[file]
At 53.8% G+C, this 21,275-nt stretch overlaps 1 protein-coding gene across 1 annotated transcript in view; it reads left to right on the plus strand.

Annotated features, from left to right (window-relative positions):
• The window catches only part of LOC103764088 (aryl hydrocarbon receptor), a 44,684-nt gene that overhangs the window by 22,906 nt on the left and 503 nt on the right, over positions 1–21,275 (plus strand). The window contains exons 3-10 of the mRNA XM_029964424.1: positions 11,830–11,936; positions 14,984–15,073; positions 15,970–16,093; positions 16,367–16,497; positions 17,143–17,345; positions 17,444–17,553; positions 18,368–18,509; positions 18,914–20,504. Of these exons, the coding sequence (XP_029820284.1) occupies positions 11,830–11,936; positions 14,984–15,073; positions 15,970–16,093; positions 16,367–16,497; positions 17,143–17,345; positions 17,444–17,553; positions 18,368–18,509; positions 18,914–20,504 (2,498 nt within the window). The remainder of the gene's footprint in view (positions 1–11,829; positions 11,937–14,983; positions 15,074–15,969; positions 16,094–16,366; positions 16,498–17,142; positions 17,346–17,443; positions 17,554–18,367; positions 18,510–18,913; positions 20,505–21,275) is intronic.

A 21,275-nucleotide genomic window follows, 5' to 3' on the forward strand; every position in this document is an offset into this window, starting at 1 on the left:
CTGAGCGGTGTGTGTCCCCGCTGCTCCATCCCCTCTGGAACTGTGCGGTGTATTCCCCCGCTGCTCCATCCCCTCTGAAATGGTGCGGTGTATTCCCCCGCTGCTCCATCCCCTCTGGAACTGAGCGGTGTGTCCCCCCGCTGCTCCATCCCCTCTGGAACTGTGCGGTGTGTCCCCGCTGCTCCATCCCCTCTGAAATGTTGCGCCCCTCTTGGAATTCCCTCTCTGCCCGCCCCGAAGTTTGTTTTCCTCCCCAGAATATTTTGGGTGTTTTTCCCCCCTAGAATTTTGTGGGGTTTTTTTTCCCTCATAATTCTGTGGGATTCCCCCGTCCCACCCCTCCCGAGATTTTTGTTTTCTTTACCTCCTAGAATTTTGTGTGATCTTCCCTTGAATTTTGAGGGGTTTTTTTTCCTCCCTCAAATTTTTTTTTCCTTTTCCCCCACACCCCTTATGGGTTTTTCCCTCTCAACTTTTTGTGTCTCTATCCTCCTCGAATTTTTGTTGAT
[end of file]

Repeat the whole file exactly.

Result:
At 53.8% G+C, this 21,275-nt stretch overlaps 1 protein-coding gene across 1 annotated transcript in view; it reads left to right on the plus strand.

Annotated features, from left to right (window-relative positions):
• The window catches only part of LOC103764088 (aryl hydrocarbon receptor), a 44,684-nt gene that overhangs the window by 22,906 nt on the left and 503 nt on the right, over positions 1–21,275 (plus strand). The window contains exons 3-10 of the mRNA XM_029964424.1: positions 11,830–11,936; positions 14,984–15,073; positions 15,970–16,093; positions 16,367–16,497; positions 17,143–17,345; positions 17,444–17,553; positions 18,368–18,509; positions 18,914–20,504. Of these exons, the coding sequence (XP_029820284.1) occupies positions 11,830–11,936; positions 14,984–15,073; positions 15,970–16,093; positions 16,367–16,497; positions 17,143–17,345; positions 17,444–17,553; positions 18,368–18,509; positions 18,914–20,504 (2,498 nt within the window). The remainder of the gene's footprint in view (positions 1–11,829; positions 11,937–14,983; positions 15,074–15,969; positions 16,094–16,366; positions 16,498–17,142; positions 17,346–17,443; positions 17,554–18,367; positions 18,510–18,913; positions 20,505–21,275) is intronic.

A 21,275-nucleotide genomic window follows, 5' to 3' on the forward strand; every position in this document is an offset into this window, starting at 1 on the left:
CTGAGCGGTGTGTGTCCCCGCTGCTCCATCCCCTCTGGAACTGTGCGGTGTATTCCCCCGCTGCTCCATCCCCTCTGAAATGGTGCGGTGTATTCCCCCGCTGCTCCATCCCCTCTGGAACTGAGCGGTGTGTCCCCCCGCTGCTCCATCCCCTCTGGAACTGTGCGGTGTGTCCCCGCTGCTCCATCCCCTCTGAAATGTTGCGCCCCTCTTGGAATTCCCTCTCTGCCCGCCCCGAAGTTTGTTTTCCTCCCCAGAATATTTTGGGTGTTTTTCCCCCCTAGAATTTTGTGGGGTTTTTTTTCCCTCATAATTCTGTGGGATTCCCCCGTCCCACCCCTCCCGAGATTTTTGTTTTCTTTACCTCCTAGAATTTTGTGTGATCTTCCCTTGAATTTTGAGGGGTTTTTTTTCCTCCCTCAAATTTTTTTTTCCTTTTCCCCCACACCCCTTATGGGTTTTTCCCTCTCAACTTTTTGTGTCTCTATCCTCCTCGAATTTTTGTTGAT